Counting the costs and impact
Data and statistics are important in understanding the impacts and costs of disasters.
Systematic disaster data collection and analysis can be used to inform policy decisions to help reduce disaster risks and build resilience.
"Access to information is critical to successful disaster risk management. You cannot manage what you cannot measure."-- Margareta Wahlström, United Nations Special Representative of the Secretary-General for Disaster Risk Reduction
The need for systematic data for disaster mitigation and prevention is an increasing concern of both development and response agencies. In the past, data needs were addressed on an ad hoc basis, which included collecting the information at the time of the emergency. However, there is a growing importance and understanding that data collection, analysis, and management can help both short and long-term development goals and help to identify and address disaster risks.
UNISDR is supporting countries to develop disaster loss databases.
The evolution of technology has allowed public and private sector organizations to capture, store, and analyze data in a structured way. UNISDR believes that capturing the composition, spatial distribution, and impacts of disasters is the first step in addressing disaster risks and finding solutions to build resilient communities. UNISDR has translated this belief into training and supporting governments to develop disaster loss databases, as well as to work with a variety of partners to share data. The result and analysis of this data is highlighted in the Global Assessment Report on Disaster Risk Reduction which is released every two years.
While collecting disaster data is a complex task and challenges remain in standardized methodologies and definitions, the following lists data sources used by UNISDR.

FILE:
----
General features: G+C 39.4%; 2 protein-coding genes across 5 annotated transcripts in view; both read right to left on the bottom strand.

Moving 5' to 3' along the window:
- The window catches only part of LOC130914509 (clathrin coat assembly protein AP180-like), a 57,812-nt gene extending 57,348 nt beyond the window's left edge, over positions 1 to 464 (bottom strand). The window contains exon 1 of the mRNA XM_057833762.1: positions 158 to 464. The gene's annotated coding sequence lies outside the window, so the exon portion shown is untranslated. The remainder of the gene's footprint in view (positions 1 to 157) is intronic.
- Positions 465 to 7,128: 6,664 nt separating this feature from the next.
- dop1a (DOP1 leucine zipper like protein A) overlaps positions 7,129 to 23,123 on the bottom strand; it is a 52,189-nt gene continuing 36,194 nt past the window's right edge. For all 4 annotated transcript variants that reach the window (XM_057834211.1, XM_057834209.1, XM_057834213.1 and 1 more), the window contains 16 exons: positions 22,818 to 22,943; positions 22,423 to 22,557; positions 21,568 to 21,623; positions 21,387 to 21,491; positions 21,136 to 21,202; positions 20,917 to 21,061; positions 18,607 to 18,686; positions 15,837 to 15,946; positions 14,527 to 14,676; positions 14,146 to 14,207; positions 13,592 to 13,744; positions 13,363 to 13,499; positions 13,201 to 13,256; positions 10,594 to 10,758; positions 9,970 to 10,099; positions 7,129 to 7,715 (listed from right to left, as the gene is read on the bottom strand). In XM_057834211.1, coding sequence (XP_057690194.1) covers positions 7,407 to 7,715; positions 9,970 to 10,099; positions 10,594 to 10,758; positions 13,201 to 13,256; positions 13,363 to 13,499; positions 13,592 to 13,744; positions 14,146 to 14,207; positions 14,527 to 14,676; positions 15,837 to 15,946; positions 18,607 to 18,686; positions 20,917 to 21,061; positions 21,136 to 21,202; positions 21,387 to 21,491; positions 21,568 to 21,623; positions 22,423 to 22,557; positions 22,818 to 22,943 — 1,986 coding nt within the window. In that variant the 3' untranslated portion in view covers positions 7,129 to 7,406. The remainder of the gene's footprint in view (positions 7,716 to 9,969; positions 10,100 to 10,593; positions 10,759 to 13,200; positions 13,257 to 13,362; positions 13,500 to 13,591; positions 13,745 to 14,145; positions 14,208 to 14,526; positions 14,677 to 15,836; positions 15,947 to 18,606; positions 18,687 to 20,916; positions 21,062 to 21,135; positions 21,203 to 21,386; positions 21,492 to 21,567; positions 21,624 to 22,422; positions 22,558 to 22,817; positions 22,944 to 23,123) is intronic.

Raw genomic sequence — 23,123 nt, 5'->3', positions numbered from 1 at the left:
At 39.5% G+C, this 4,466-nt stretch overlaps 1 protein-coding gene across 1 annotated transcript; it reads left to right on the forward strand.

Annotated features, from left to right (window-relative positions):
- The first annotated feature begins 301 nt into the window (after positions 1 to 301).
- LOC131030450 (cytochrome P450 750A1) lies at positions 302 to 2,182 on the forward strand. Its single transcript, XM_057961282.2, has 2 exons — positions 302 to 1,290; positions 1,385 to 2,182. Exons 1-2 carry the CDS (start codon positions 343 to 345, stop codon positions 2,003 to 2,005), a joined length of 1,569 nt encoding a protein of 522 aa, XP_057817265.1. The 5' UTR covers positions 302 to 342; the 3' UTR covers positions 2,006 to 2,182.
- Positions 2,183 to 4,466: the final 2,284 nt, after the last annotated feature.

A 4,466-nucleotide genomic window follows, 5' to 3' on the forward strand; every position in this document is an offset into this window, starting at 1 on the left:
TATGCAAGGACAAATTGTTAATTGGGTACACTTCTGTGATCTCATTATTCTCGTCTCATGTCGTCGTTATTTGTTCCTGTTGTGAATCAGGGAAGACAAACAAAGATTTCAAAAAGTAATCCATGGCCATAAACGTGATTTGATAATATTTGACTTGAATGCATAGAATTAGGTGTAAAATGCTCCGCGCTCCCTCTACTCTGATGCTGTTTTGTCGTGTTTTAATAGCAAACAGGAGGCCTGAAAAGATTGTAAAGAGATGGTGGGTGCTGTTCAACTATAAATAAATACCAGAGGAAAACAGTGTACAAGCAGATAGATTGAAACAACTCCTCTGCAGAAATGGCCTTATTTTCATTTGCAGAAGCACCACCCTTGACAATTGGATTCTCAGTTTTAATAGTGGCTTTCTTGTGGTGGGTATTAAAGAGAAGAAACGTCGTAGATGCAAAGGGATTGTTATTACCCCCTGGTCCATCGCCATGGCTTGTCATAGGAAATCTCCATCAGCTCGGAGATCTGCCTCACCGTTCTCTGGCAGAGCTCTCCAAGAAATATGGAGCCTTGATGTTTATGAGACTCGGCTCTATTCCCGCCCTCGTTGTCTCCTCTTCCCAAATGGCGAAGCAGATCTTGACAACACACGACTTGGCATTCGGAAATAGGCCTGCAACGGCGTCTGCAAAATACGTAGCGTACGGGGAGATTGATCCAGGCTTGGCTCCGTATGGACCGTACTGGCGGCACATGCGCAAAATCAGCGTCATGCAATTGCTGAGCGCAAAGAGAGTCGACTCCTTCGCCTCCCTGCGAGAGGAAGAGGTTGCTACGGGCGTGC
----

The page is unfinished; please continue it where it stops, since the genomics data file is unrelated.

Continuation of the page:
GAR Risk Data Viewer
The global risk analysis presented in the Global Assessment Reports is based on a joint effort by leading scientific institutions, governments, UN agencies and development banks, the private sector and non-governmental organizations. This interactive Risk Viewer provides the global risk data from the Global Assessment Reports, presented in an easily accessible manner.
DesInventar is a tool for generating National Disaster Inventories and constructing databases that capture information on damage, loss and general effects of disasters. With increased understanding of disaster trends and their impacts, better prevention, mitigation and preparedness measures can be planned to reduce the impact of disasters on the communities.
EM-DAT: The International Disaster Database
EM-DAT contains essential core data on the occurrence and effects of over 18,000 mass disasters in the world from 1900 to present. The database is compiled from various sources, including UN agencies, non-governmental organisations, insurance companies, research institutes and press agencies.
PREVIEW Global Risk Data Platform
The PREVIEW Global Risk Data Platform is a multiple agencies effort to share spatial data information on global risk from natural hazards. Users can visualise, download or extract data on past hazardous events, human & economical hazard exposure and risk from natural hazards. It covers tropical cyclones and related storm surges, drought, earthquakes, biomass fires, floods, landslides, tsunamis and volcanic eruptions.
|Information Management News|
|Building Resilience across Generations: World Tsunami Awareness Day 8 Nov 2019|
|Thailand seeks to better understand its disaster-related economic losses to build resilience 28 Aug 2019|
|European Cities Pioneer DRR Peer Review 28 Sep 2018|
|Information Management Documents|
|Building disaster resilience to natural hazards in Sub-Saharan Africa 2018 annual report SOURCE: AfDB; UNDRR AF; GFDRR; AU 2019|
|Montenegro: Recording disaster losses. Learning from the past SOURCE: UNDRR; ECHO; Min of Interior and Public Admin, Montenegro - gov 2019|
|The role of data interoperability in disaster risk reduction: Barriers, challenges and regional initiatives SOURCE: UNDRR 2019|